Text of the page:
On May 2, 1909, Theodore Roosevelt, months after being sworn in for his second term, was shot while giving a speech in New York City by an anarchist, James T. Norman. He survived for only a few moments, and his last words were reported to have been "I've served the United States, and now I'm rewarded." It came as a shock to the world, being the first event to be telegraphed around the world as it happened, and resulted in the creation of the United States Federal Police Service, tasked with protecting the President and dealing with crimes across state lines, and, in later years, the surveillance of enemies to the State. Roosevelt's Vice-President, William Howard Taft was sworn in to complete the fallen President's term.

The "Melting Pot"

The world in the late 1890's and early 1900's was seen as a "melting pot" by journalist Winston Churchill in 1907, and he had every reason to believe so. Nationalism and Imperialism were sweeping across the continent, turning former allies against each other in the race to bring all the peoples of one nation under the control of one state and for the colonies offered in Africa.
Punch Rhodes Colossus

A French cartoon of Cecil Rhodes, the British Colonial Minister, the so-called "Colossus of Africa."

The balance of power since the end of the First Great European War, were their were two major alliances - France and its allies and "associates", and Britain and Prussia and their allies had been undermined and shifted continuously since the 1860's. But by now, the major alliances, the Grand Alliance and the United Coalition, were constantly at each others throats, trying to find get an upper hand over the other. The Naval and Army Arms Races, where each nation tried to get their hands on the most up to date weapons to equip their armies with had nearly bankrupted many smaller nations, but loans and grants from their larger allies had prevented them from collapsing all together.

The "Almost" War in Burma

The fragile partnership of France and the United Kingdom, created after Germany and Britain suffered a falling out after the Second Global War, was nearly destroyed by the situation in the Far Eastern territory of Burma in the spring and summer of 1897. The two powers saw Burma as the perfect way to expand their colonial powers: The British from India and the French from Indochina. Separate expeditions launched by both nations without the others knowledge clashed in the jungles south of Mandalay, resulting in both forces withdrawing, and a bitter exchange in Europe. France called for Burma to be theirs, as they have traded with the ares for decades, though British influence was growing ever stronger with India. When French Prime Minister Félix Faure was asked about it, he claimed that Burma should be French because of the taking over of France's Indian territory's over forty years before, which sparked outrage in Britain. Both sides continued to bicker, but when the British caught wind of France preparing the Atlantic Fleet from Cherbourg, they claimed that the French were preparing a landing, and in return, started to mobilize the Home Fleet, which nearly led to the calling of General Mobilization in France.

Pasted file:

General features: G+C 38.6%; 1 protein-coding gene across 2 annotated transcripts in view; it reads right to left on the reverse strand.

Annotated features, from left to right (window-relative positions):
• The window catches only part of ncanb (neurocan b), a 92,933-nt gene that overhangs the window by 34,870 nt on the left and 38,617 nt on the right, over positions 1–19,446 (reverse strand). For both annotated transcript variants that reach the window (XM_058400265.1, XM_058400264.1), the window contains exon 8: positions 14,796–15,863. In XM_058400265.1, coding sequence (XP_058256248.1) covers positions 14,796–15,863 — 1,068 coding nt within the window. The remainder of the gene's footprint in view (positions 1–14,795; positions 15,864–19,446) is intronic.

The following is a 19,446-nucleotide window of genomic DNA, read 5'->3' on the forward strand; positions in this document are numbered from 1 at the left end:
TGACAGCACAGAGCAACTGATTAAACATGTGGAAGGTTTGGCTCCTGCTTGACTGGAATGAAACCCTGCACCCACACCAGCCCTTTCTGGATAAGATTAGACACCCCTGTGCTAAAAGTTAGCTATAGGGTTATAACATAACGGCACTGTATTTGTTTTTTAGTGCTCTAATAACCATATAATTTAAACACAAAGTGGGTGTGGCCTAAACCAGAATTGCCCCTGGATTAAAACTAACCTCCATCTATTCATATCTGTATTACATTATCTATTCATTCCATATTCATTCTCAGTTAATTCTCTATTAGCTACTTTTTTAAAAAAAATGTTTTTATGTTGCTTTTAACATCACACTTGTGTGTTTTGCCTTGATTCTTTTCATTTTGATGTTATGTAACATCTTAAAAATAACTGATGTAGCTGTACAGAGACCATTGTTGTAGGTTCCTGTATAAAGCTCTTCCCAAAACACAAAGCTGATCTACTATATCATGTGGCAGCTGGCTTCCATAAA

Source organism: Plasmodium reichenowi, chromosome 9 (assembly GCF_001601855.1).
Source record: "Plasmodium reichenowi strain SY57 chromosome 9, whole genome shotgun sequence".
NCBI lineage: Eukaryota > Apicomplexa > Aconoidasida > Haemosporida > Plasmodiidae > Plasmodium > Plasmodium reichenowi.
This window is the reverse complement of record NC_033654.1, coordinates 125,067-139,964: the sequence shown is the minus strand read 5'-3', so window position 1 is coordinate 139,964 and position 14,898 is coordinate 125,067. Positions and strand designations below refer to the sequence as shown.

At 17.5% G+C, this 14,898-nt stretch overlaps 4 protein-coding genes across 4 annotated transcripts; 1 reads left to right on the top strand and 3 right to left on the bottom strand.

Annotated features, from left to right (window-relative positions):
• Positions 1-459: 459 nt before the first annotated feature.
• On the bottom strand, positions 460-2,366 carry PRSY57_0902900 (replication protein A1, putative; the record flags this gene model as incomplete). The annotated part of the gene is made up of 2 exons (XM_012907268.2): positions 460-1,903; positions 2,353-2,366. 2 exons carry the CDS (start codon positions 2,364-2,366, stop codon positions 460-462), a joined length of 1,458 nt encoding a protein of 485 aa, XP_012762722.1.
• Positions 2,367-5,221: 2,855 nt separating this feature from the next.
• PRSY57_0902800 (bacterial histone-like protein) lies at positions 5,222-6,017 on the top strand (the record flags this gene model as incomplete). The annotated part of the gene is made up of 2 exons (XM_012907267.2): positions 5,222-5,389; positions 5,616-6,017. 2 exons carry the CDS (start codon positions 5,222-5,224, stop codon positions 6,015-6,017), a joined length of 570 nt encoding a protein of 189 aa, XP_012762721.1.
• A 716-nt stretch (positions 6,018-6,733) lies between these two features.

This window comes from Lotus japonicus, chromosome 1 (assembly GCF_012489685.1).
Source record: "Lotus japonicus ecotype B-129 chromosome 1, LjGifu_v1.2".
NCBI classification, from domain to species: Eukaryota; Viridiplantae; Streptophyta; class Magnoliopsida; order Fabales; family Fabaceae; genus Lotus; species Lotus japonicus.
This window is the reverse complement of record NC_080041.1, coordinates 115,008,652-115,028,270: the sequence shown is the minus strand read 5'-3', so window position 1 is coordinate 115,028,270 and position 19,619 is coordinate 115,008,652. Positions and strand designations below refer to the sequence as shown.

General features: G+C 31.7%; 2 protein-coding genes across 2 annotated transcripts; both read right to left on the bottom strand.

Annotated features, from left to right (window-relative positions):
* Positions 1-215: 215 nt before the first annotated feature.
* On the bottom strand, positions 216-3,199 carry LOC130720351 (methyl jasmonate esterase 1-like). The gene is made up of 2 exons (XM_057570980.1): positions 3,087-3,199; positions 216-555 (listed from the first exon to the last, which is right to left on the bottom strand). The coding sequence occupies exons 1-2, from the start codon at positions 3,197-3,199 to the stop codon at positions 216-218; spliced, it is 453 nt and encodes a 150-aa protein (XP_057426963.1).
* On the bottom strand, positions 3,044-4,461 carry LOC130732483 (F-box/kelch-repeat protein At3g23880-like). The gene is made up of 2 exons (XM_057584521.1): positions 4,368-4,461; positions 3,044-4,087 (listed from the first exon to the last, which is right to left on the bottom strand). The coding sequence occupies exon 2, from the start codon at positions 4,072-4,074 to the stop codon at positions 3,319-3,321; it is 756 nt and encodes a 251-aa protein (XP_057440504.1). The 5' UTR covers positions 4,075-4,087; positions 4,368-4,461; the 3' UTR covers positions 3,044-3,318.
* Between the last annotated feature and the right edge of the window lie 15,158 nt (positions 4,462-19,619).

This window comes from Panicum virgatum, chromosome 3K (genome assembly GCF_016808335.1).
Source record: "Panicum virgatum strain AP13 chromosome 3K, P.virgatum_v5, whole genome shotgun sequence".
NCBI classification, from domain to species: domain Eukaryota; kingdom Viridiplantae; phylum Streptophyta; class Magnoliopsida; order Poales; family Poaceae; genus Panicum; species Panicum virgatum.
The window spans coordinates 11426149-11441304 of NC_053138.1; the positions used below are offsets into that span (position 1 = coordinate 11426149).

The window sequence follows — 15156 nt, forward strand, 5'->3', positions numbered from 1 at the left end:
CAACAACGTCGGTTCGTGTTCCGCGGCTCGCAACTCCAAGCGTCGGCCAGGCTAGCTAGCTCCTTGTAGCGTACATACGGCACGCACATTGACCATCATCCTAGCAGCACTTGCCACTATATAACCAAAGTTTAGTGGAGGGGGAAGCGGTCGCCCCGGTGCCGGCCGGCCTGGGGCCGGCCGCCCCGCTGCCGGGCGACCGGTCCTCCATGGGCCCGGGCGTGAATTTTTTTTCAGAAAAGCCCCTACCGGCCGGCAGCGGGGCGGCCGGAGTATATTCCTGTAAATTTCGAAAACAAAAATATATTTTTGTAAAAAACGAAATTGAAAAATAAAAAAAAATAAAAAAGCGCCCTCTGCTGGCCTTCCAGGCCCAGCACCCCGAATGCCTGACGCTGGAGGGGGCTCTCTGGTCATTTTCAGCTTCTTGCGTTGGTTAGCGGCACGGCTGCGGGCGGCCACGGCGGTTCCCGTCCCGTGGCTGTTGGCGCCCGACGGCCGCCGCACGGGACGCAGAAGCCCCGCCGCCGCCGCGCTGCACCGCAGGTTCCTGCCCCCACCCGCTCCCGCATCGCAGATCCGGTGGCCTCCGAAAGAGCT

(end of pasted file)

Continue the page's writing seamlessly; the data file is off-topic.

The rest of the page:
British forces arrival mandalay1885

British Forces arriving in Burma during the crisis.

Both sides continued to position themselves by blaming the other until Russia called both of the governments to agree to a conference, which Italy offered to hold. Germany, Ottoman Turkey, the US, the Confederacy, Japan, China and Austria-Hungary all pushed for the fighting powers to do so, as they all knew that if a European war were to break out, it would very quickly spread around the world. Emperor Victor ordered Faure to agree, but he instead resigned, to be replaced by Alfred Dreyfus, who followed the emperor's instruction. Great Britain also agreed, under Arthur Balfour, and the Conference of Naples was held. The negotiations nearly faltered several times, mostly because France and Britain could not agree to any compromise. The Conference was only held together by the other nations, who bluntly stated that they will not support either nation if they did not agree to some form of compromise. But the other nations could not agree on what the compromise should be, making US President Custer famously remark: "To be honest, we cannot agree on anything, except that we can't agree on nothing!" An agreement was eventually reached when France was given most of Burma, but Britain received some land, and trading privileges for forty years in the French Colonial Empire, which, by mutual agreement, was extended to the British colonies in 1903. This was perhaps the closest the world came to war before the out break of the Second Global War not quite fifteen years later.

Extreme Nationalism

The nationalism of this era was much more than that which was fostered during the French Revolution. Every culture in Europe was classified as a "nation", and therefore, could created their own state, which, in some empires such as Austria-Hungary and Imperial Turkey, it was seen as a threat to the current establishment. However, Vienna tried to integrate the various nationalities into the empire, and tried to influence other states in the Balkans, such as Serbs and the Bulgars, to act against the Sultan, who was far less liberal in this regard. Emperor Franz Joseph, who came to power over fifty years prior, was especially active in pushing for bringing the various nations of the Empire closer together, as he say it as the only thing that could possibly keep the empire together.